Campaigners wearing the white rose of Yorkshire have demonstrated outside the High Court in London at the start of a legal challenge against one of the first planning applications to carry out fracking in England.
Residents from the village of Kirby Misperton, Rydale, North Yorkshire, are fighting to block a decision to allow hydraulic fracturing near their homes.
In a joint landmark application with environmental group Friends of the Earth, they are asking Mrs Justice Lang to rule the decision “unlawful” and quash it.
The lead campaigners, Reverend Jackie Cray and David Davis, gathered with many other rose-carrying demonstrators also armed with placards demanding: “Protect our health – Say no to fracking”.
Fracking company Third Energy was granted permission by North Yorkshire County Council in May 2016 to frack just a quarter of a mile from Mrs Cray’s home.
The Frack Free Ryedale campaigners, who have so far raised more than £7,000 to fund their application for judicial review, are accusing the local planning authority of failing properly to assess the climate change impact of burning shale gas obtained by fracking.
They and FoE also say the council is failing to secure long-term financial protection in the “likely” event that fracking will cause environmental damage.
David Wolfe QC, appearing for the residents and FoE, is arguing in court that the county council “misdirected itself in law” by concluding that it could not require Third Energy to provide a financial bond in relation to any long-term “legacy” environmental pollution arising from fracking.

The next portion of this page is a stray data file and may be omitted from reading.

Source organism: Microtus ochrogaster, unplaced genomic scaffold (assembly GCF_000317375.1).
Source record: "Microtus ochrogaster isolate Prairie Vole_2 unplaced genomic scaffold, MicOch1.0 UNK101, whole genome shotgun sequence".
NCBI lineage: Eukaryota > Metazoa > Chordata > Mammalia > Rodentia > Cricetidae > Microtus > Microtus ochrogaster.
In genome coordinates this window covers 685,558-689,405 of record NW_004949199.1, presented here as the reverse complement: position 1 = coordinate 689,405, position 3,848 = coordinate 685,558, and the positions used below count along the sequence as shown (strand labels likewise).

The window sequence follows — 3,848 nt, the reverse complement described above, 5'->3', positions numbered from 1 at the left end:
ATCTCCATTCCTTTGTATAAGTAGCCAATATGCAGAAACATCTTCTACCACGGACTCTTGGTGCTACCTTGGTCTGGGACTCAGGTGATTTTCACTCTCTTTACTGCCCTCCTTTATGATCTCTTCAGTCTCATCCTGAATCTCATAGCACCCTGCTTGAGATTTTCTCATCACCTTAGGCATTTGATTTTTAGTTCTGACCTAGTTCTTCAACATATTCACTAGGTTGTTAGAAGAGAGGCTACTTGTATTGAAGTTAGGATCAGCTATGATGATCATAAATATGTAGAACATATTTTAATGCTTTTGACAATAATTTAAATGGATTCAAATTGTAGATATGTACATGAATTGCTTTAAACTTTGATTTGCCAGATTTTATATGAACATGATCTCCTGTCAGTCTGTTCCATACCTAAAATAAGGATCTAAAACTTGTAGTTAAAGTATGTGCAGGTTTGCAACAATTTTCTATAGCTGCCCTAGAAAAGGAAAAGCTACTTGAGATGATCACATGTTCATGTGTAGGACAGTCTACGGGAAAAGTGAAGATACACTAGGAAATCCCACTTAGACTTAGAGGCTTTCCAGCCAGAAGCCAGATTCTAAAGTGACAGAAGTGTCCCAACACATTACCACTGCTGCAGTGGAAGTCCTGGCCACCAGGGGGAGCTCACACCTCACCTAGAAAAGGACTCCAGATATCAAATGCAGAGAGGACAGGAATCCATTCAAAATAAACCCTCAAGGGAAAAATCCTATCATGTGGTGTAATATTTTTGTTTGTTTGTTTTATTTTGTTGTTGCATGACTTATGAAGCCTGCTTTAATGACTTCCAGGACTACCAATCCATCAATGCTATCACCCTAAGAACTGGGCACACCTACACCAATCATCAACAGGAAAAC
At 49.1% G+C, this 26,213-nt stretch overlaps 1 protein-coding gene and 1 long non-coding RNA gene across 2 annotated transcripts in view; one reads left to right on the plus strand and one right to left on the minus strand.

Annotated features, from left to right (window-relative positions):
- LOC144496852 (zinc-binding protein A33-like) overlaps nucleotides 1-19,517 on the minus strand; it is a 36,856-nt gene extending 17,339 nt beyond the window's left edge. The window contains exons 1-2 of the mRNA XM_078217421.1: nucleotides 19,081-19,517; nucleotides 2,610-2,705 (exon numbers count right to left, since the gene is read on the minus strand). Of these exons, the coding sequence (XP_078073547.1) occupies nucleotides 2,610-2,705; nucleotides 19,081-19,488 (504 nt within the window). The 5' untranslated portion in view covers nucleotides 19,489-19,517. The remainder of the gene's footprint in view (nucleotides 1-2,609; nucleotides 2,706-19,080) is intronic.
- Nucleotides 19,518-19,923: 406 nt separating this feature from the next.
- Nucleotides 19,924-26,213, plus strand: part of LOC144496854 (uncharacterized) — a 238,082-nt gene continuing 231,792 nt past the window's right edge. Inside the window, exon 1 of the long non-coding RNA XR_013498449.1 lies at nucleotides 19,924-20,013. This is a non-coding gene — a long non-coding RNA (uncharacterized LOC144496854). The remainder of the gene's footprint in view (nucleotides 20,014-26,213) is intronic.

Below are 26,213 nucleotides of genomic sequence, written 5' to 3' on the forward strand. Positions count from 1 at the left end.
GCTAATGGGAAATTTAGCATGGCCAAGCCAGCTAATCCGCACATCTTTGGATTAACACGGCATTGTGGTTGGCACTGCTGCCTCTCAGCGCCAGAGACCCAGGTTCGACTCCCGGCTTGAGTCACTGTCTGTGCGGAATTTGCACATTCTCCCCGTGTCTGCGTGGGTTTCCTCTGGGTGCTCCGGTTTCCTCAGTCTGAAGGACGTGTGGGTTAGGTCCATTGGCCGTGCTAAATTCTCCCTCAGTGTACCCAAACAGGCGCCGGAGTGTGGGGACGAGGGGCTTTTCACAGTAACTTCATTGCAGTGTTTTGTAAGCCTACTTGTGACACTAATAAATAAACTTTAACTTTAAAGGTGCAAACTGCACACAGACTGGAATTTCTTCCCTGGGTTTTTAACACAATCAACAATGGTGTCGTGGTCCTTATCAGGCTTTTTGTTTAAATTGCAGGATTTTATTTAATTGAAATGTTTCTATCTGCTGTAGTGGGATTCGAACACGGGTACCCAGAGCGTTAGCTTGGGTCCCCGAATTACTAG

Mrs Cray said: “This application was opposed by the Ryedale District Council, every Ryedale town council, 15 parish councils, businesses such as Flamingo Land, the Yorkshire Wildlife Trust, the
Castle Howard Estate, and dozens of other groups and local businesses.
“The county council received 4,375 objections against the application and only 36 letters in favour, yet still approved the plans. We can’t call this democracy.”
Friends of the Earth’s Yorkshire and Humber campaigner, Simon Bowens, said: “North Yorkshire County Council failed in their legal duty to fully assess the impact this fracking application would have on the climate and in protecting their local communities against long term financial risks.
“We can’t afford to allow the fracking industry to just go on putting communities across the world at risk by developing a new, dirty, fossil fuel.”
Frack Free Ryedale and FoE are also both represented by Rowan Smith, a solicitor with law firm Leigh Day.
Mr Smith said: “We believe North Yorkshire County Council’s decision to allow fracking in Ryedale was clearly unlawful, owing to a failure to consider the climate change impact, despite earlier reports saying it was a relevant factor, and an error of law in concluding that a financial bond to protect against long-term damage to the local environment could not be asked for, when in fact it could have been.”